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May 30, 2015

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Questions surround decision not to charge constable in DUI case

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John Bonaventura, Las Vegas Township constable

Steve Wolfson

Steve Wolfson

Clark County District Attorney Steve Wolfson’s announcement last week that Las Vegas Township Constable John Bonaventura would not face charges for driving under the influence after his Feb. 12 arrest provided a small bit of vindication for the embattled constable, who had maintained all along he was under the legal limit when arrested.

But details in Wolfson’s statement and an arrest report raise questions about what happened the night a Nevada Highway Patrol officer pulled over Bonaventura in an official vehicle in a Walmart shopping center near Tropicana Avenue and McLeod Drive.

One point of confusion is a second constable’s vehicle that also may have been involved in the incident.

“Further investigation also showed that a different Constable’s Office vehicle may have been speeding, instead of the vehicle Mr. Bonaventura was driving at the time of his arrest,” Wolfson said in Friday’s statement.

Nevada Highway Patrol spokesman Loy Hixson said he was unaware of any other constable’s vehicles in the vicinity of Bonaventura’s arrest.

“I did see the statement from the DA’s office, but I’m not familiar with that,” Hixson said Monday. “It wasn’t mentioned in the report.”

Hixson said regardless of whether a second vehicle was involved, a Nevada Highway Patrol trooper witnessed the vehicle driven by Bonaventura speeding, giving her probable cause to pull over Bonaventura.

In initial reports after the arrest, Hixson said Bonaventura was “completely compliant” when stopped by the trooper, but the arrest report paints a different picture.

After the trooper initiated the stop and turned on her emergency lights, Bonaventura did not immediately pull over and responded by turning on the emergency lights in his own vehicle, the arrest report said.

When he got out of his vehicle, Bonaventura continued to refuse to follow the trooper’s instructions, the report said, prompting the trooper at one point to draw her Taser on the constable.

The trooper reported being fearful for her safety and that she felt “Bonaventura was trying to intimidate me with his status as an officer,” the report said.

Hixson said Bonaventura was considered compliant because he did not attempt to flee and no physical force was needed when making the arrest.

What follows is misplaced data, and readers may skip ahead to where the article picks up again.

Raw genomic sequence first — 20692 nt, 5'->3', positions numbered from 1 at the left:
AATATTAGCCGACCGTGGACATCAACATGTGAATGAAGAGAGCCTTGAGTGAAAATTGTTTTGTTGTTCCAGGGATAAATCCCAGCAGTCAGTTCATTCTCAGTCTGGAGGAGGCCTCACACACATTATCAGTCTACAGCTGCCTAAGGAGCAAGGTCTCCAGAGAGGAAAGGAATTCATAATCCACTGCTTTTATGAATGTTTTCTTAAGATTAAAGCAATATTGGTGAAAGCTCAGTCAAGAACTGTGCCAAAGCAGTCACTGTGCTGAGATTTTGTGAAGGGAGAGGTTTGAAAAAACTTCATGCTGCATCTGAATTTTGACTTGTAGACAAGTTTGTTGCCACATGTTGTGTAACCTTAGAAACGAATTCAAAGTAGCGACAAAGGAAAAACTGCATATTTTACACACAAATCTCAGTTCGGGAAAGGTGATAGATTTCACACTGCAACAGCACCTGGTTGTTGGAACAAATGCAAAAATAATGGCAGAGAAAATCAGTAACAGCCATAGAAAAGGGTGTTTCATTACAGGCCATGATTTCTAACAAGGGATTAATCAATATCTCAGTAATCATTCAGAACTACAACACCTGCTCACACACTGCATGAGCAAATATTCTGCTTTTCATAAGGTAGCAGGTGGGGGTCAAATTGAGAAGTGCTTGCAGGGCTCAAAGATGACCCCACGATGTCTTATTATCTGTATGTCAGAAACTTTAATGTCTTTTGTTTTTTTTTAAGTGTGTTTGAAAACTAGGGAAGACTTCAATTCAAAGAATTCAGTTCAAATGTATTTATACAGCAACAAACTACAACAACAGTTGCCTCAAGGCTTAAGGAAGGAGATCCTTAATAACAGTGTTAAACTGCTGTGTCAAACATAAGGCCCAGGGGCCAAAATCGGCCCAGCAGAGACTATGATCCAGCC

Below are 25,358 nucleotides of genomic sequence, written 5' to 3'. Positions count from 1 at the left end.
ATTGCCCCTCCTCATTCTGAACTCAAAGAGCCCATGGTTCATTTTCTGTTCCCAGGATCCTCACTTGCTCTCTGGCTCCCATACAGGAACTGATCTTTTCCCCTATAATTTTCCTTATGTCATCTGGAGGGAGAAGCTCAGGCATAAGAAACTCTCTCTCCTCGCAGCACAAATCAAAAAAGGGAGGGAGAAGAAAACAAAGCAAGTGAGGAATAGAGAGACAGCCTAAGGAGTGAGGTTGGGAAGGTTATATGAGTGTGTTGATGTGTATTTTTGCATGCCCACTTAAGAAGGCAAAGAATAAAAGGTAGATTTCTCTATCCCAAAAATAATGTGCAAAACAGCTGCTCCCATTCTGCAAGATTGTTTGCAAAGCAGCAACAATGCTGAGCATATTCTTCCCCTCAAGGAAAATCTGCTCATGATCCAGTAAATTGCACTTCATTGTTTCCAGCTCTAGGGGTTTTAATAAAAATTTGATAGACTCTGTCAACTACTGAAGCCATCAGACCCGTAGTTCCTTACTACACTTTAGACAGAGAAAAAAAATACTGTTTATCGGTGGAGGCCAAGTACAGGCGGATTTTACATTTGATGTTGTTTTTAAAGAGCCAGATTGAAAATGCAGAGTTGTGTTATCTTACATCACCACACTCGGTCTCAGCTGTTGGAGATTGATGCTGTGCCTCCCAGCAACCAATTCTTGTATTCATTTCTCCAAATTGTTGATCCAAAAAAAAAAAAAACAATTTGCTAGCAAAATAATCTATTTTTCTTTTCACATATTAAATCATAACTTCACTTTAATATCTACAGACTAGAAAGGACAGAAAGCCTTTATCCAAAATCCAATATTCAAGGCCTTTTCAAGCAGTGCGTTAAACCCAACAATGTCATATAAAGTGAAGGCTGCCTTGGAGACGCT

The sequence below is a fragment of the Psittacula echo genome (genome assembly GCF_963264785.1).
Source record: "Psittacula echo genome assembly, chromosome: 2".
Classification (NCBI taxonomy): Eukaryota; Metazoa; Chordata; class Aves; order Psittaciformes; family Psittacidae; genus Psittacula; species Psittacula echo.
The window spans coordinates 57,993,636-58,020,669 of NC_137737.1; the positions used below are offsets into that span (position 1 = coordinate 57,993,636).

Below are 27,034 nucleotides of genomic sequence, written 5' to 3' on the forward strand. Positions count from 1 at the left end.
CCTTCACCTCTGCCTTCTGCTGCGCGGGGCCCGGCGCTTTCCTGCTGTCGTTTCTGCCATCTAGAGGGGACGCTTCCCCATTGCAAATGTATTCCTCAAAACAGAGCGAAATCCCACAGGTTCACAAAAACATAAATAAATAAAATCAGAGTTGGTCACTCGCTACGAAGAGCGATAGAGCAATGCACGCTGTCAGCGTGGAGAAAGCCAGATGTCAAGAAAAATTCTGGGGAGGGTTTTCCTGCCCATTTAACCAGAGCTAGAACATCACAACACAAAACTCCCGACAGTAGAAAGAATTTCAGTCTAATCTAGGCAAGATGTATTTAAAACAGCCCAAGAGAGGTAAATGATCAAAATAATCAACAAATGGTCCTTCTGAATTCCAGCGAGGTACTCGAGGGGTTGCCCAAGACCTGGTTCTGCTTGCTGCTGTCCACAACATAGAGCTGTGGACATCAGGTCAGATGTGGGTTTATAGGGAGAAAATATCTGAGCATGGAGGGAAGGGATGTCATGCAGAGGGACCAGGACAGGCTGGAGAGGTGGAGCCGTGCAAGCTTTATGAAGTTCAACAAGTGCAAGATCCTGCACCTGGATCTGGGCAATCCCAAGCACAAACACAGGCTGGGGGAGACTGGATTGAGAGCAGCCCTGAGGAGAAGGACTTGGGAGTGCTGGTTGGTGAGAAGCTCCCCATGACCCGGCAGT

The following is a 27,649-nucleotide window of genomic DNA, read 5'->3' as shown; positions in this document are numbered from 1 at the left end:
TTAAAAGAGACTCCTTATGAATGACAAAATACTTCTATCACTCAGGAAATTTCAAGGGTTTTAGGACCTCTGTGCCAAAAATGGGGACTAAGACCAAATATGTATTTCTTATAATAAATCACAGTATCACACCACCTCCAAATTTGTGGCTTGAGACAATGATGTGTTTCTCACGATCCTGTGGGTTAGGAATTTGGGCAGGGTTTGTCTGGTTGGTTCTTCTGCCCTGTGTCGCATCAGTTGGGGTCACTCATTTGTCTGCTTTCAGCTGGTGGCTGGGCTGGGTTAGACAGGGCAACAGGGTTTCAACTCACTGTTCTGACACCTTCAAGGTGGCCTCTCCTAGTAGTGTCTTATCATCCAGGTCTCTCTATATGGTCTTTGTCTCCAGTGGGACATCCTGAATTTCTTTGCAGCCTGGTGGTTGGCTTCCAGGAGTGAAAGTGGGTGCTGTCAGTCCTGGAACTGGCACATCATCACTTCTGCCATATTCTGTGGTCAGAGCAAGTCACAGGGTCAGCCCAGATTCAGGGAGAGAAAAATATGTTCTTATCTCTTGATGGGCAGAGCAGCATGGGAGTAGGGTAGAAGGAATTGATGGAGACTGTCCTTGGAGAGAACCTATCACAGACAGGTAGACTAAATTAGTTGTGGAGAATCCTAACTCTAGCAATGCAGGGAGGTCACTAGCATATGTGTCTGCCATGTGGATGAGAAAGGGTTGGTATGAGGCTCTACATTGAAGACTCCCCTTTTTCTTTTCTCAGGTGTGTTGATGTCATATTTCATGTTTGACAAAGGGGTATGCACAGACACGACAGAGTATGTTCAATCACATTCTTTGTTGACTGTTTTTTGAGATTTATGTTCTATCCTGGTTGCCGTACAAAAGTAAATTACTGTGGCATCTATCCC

After being pulled over, Bonaventura was administered several field sobriety tests and a preliminary breath test.

According to the report, Bonaventura failed two of the three field sobriety tests and blew 0.099 on the breath test, over the legal limit.

However, preliminary breath tests are not admissible evidence in court under Nevada law, and Bonaventura was given two follow-up breath tests at the Clark County Detention Center, both of which showed his blood-alcohol content under the legal limit of 0.08.

Las Vegas attorney Mario Fenu, who handles drunken-driving cases, said the Breathalyzer used to conduct field breath tests could be inaccurate and prone to false positives due to poor calibration, improper use or manipulation by the officer administering the test.

“Forget science and just know that Nevada Revised Statute prohibits the use of the field sobriety Breathalyzer as evidence. It’s inadmissible,” Fenu said. “It can form the basis of probable cause in the field so that the officer can make a determination whether to arrest or not.”

The Breathalyzer device used at the Clark County Detention Center is more accurate and can be used as evidence in court, so long as the breath test is conducted within two hours of the initial arrest, Fenu said. Bonaventura’s follow-up breath tests were both administered about 1 hour and 45 minutes after his arrest.

A blood-alcohol content greater than 0.08 is not required to charge someone with driving under the influence, Fenu said. In those situations, a driver still can be prosecuted for driving impaired using testimony from the arresting officer along with the breath tests.

Was the constable given preferential treatment? Fenu hedged.

“This is when it comes down to officer discretion and prosecutorial discretion,” Fenu said. “I wish I could tell you there was a rhyme or a reason. I see cases that should never be filed but they file on them. Just because you were pulled over and arrested for DUI doesn’t mean you were driving under the influence.”

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